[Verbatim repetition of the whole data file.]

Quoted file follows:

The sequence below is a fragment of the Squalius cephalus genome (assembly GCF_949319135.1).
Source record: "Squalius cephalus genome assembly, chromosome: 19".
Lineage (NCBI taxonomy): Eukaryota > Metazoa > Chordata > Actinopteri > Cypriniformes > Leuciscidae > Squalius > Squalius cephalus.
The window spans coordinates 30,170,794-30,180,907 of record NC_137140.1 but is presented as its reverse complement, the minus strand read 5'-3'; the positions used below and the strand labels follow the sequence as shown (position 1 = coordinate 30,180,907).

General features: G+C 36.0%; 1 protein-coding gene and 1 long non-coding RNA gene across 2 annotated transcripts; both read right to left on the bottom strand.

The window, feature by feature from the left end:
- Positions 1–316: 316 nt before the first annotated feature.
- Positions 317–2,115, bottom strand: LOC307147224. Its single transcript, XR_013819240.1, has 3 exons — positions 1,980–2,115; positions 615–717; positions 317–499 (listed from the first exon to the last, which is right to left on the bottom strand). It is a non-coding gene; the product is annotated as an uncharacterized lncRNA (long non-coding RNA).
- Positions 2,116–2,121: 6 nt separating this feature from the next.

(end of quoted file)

The sequence below is a fragment of the Squalius cephalus genome (assembly GCF_949319135.1).
Source record: "Squalius cephalus genome assembly, chromosome: 19".
Lineage (NCBI taxonomy): Eukaryota > Metazoa > Chordata > Actinopteri > Cypriniformes > Leuciscidae > Squalius > Squalius cephalus.
The window spans coordinates 30,170,794-30,180,907 of record NC_137140.1 but is presented as its reverse complement, the minus strand read 5'-3'; the positions used below and the strand labels follow the sequence as shown (position 1 = coordinate 30,180,907).

General features: G+C 36.0%; 1 protein-coding gene and 1 long non-coding RNA gene across 2 annotated transcripts; both read right to left on the bottom strand.

The window, feature by feature from the left end:
- Positions 1–316: 316 nt before the first annotated feature.
- Positions 317–2,115, bottom strand: LOC307147224. Its single transcript, XR_013819240.1, has 3 exons — positions 1,980–2,115; positions 615–717; positions 317–499 (listed from the first exon to the last, which is right to left on the bottom strand). It is a non-coding gene; the product is annotated as an uncharacterized lncRNA (long non-coding RNA).
- Positions 2,116–2,121: 6 nt separating this feature from the next.